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Re: Stability and Release Cycles - An Idea



Rahul Sundaram wrote:

Fedora is most cases, is way ahead in versions and that strategy won't work much. You could borrow a few fixes like Fedora Legacy used to but that is a small number.

It would only work in the versions where the code cycle continued into RHEL and would take some coordination even there, with the tradeoff that no duplicate work would ever need to be done on the development side and there would be no incompatible version jumps to cause trouble on the user side.

RHEL mostly freezes on everything and backports fixes selectively with few version bumps in between. Fedora stays more close to upstream and rarely backports fixes. If a security issue affects the recent version of any component in Fedora, you just cannot borrow a fix from RHEL in most cases as a result.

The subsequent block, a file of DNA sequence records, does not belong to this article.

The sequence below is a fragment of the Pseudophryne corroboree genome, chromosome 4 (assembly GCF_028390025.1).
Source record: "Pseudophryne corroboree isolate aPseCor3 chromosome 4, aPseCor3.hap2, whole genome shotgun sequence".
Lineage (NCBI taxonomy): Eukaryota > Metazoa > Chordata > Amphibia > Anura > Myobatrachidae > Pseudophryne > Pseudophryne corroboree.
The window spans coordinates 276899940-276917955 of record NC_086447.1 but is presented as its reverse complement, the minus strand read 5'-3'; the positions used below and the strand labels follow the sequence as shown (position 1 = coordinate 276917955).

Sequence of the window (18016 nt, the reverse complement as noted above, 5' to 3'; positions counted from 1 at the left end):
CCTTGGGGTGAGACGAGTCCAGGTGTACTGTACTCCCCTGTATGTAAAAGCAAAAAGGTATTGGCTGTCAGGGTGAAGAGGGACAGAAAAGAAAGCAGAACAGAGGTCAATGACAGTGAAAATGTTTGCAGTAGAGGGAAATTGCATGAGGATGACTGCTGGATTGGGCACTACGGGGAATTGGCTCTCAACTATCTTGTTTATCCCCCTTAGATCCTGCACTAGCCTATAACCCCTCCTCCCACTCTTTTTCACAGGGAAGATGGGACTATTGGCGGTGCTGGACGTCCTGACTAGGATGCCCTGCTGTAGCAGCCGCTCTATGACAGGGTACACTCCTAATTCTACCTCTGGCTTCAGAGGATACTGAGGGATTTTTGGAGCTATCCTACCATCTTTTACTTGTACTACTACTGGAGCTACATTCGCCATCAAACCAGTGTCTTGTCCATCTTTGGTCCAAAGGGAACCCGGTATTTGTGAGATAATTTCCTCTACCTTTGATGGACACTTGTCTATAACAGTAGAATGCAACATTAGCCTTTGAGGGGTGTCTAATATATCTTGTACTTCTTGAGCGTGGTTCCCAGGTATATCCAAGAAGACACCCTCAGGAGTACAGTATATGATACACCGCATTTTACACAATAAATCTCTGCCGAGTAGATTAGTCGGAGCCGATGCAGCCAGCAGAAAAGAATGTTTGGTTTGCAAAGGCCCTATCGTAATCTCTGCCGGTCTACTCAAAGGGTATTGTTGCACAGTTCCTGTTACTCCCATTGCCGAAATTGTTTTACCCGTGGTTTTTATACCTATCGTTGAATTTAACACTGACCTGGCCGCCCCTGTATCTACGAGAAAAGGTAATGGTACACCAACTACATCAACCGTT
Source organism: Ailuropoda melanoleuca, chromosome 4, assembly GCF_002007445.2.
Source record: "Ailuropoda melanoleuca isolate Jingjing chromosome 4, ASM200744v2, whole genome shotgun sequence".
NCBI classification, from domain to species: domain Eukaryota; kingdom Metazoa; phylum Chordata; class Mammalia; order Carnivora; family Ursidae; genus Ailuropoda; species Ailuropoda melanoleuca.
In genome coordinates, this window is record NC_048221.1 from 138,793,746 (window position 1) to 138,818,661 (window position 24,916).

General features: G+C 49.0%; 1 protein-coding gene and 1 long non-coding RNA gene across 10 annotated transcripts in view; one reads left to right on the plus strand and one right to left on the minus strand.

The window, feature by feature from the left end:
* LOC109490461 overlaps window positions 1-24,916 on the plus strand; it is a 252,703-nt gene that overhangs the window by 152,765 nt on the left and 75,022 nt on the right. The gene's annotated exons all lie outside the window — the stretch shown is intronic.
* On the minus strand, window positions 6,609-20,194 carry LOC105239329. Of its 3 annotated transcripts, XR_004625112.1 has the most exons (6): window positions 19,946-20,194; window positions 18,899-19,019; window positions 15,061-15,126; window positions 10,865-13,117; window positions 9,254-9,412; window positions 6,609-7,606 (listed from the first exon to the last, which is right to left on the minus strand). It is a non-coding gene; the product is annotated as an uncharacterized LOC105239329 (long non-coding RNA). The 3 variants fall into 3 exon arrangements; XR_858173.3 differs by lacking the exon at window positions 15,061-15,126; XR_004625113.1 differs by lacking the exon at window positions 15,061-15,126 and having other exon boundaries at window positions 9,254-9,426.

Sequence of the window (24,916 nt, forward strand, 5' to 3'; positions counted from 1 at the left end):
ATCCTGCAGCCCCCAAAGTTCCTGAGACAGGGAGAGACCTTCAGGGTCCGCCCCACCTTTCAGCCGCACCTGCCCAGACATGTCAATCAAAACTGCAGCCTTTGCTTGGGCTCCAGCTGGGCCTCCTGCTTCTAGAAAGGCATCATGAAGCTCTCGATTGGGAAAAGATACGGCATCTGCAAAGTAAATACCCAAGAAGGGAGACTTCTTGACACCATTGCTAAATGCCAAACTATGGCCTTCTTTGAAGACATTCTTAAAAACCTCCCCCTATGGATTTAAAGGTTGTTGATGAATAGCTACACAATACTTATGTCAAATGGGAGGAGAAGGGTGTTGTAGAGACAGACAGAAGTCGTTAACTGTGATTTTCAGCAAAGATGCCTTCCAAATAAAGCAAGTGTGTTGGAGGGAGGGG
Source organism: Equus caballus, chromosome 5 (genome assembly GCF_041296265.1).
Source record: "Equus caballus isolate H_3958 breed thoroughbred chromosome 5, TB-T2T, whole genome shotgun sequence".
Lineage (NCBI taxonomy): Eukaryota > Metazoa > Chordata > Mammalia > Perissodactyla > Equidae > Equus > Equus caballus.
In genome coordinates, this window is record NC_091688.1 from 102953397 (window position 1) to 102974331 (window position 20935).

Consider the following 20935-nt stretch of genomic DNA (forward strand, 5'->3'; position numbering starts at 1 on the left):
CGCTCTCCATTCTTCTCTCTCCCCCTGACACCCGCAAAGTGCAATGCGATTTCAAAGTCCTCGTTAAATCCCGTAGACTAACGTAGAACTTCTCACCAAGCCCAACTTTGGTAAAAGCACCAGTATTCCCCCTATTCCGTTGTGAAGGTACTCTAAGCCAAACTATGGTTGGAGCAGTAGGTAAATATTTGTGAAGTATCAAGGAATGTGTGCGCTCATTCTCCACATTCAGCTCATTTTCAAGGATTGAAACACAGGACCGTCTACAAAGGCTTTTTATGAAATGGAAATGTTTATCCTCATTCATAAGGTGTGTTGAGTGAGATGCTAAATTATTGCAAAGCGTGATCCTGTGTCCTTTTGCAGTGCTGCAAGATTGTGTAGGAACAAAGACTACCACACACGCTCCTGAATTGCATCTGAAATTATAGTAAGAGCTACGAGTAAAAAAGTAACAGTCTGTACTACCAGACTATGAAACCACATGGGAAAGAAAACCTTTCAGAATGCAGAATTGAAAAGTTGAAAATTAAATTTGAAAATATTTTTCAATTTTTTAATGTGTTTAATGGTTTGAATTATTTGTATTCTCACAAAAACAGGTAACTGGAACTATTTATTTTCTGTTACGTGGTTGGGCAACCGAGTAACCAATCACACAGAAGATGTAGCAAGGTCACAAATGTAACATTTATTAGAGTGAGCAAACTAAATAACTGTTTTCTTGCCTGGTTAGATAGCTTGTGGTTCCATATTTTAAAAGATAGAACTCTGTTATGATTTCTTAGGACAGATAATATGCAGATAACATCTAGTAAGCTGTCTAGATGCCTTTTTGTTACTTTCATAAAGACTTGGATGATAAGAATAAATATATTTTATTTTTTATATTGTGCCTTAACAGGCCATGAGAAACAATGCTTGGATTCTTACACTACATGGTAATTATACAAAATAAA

Yes, you'd have to coordinate this once the RHEL cut happens. With the result being something actually useful instead of just another throwaway beta. Fedora could just branch their next version at that point to satisfy people wanting fresh meat every day.

But, how many things have big security risks anyway? In most cases the ones to worry about are just the kernel, network daemons, and suid programs - mostly things with standardized interfaces so backing up a version or two shouldn't break anything.

You aren't considering things like Firefox which often requires security updates. You cannot just go back a few revisions and just hope to not break anything. Doesn't work that way. You don't even have to be a developer to be aware of that. Any sys admin would be aware of how brittle things can be.

How is that a particular issue? Even RHEL jumped FF versions in an update, so whatever they do should be acceptable in fedora which doesn't seem to follow any particular policy regarding version stability.

--
   Les Mikesell
    lesmikesell gmail com


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